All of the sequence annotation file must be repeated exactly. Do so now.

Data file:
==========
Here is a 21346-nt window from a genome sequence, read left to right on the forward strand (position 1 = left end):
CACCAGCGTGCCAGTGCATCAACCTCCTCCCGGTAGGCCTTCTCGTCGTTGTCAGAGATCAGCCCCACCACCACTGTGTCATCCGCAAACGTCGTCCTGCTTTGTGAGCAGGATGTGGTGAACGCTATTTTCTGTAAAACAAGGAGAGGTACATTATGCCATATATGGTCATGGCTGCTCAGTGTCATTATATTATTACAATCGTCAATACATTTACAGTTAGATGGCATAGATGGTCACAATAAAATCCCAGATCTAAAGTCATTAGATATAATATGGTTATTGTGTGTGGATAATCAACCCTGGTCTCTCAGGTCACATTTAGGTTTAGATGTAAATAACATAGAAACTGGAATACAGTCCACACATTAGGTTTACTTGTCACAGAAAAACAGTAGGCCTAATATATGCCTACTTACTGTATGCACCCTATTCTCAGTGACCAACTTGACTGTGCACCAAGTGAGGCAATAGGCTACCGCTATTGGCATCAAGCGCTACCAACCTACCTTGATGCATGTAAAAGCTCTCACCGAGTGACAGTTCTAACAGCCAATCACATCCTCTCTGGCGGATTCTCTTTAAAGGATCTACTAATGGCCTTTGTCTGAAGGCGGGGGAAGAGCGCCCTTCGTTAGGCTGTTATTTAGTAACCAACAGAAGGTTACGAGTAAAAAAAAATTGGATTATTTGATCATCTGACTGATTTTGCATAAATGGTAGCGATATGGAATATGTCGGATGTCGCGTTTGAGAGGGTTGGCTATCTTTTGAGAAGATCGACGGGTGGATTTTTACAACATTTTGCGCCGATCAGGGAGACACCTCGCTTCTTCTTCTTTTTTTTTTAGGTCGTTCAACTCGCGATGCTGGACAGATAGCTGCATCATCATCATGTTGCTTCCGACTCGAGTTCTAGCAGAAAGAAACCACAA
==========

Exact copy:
Here is a 21346-nt window from a genome sequence, read left to right on the forward strand (position 1 = left end):
CACCAGCGTGCCAGTGCATCAACCTCCTCCCGGTAGGCCTTCTCGTCGTTGTCAGAGATCAGCCCCACCACCACTGTGTCATCCGCAAACGTCGTCCTGCTTTGTGAGCAGGATGTGGTGAACGCTATTTTCTGTAAAACAAGGAGAGGTACATTATGCCATATATGGTCATGGCTGCTCAGTGTCATTATATTATTACAATCGTCAATACATTTACAGTTAGATGGCATAGATGGTCACAATAAAATCCCAGATCTAAAGTCATTAGATATAATATGGTTATTGTGTGTGGATAATCAACCCTGGTCTCTCAGGTCACATTTAGGTTTAGATGTAAATAACATAGAAACTGGAATACAGTCCACACATTAGGTTTACTTGTCACAGAAAAACAGTAGGCCTAATATATGCCTACTTACTGTATGCACCCTATTCTCAGTGACCAACTTGACTGTGCACCAAGTGAGGCAATAGGCTACCGCTATTGGCATCAAGCGCTACCAACCTACCTTGATGCATGTAAAAGCTCTCACCGAGTGACAGTTCTAACAGCCAATCACATCCTCTCTGGCGGATTCTCTTTAAAGGATCTACTAATGGCCTTTGTCTGAAGGCGGGGGAAGAGCGCCCTTCGTTAGGCTGTTATTTAGTAACCAACAGAAGGTTACGAGTAAAAAAAAATTGGATTATTTGATCATCTGACTGATTTTGCATAAATGGTAGCGATATGGAATATGTCGGATGTCGCGTTTGAGAGGGTTGGCTATCTTTTGAGAAGATCGACGGGTGGATTTTTACAACATTTTGCGCCGATCAGGGAGACACCTCGCTTCTTCTTCTTTTTTTTTTAGGTCGTTCAACTCGCGATGCTGGACAGATAGCTGCATCATCATCATGTTGCTTCCGACTCGAGTTCTAGCAGAAAGAAACCACAA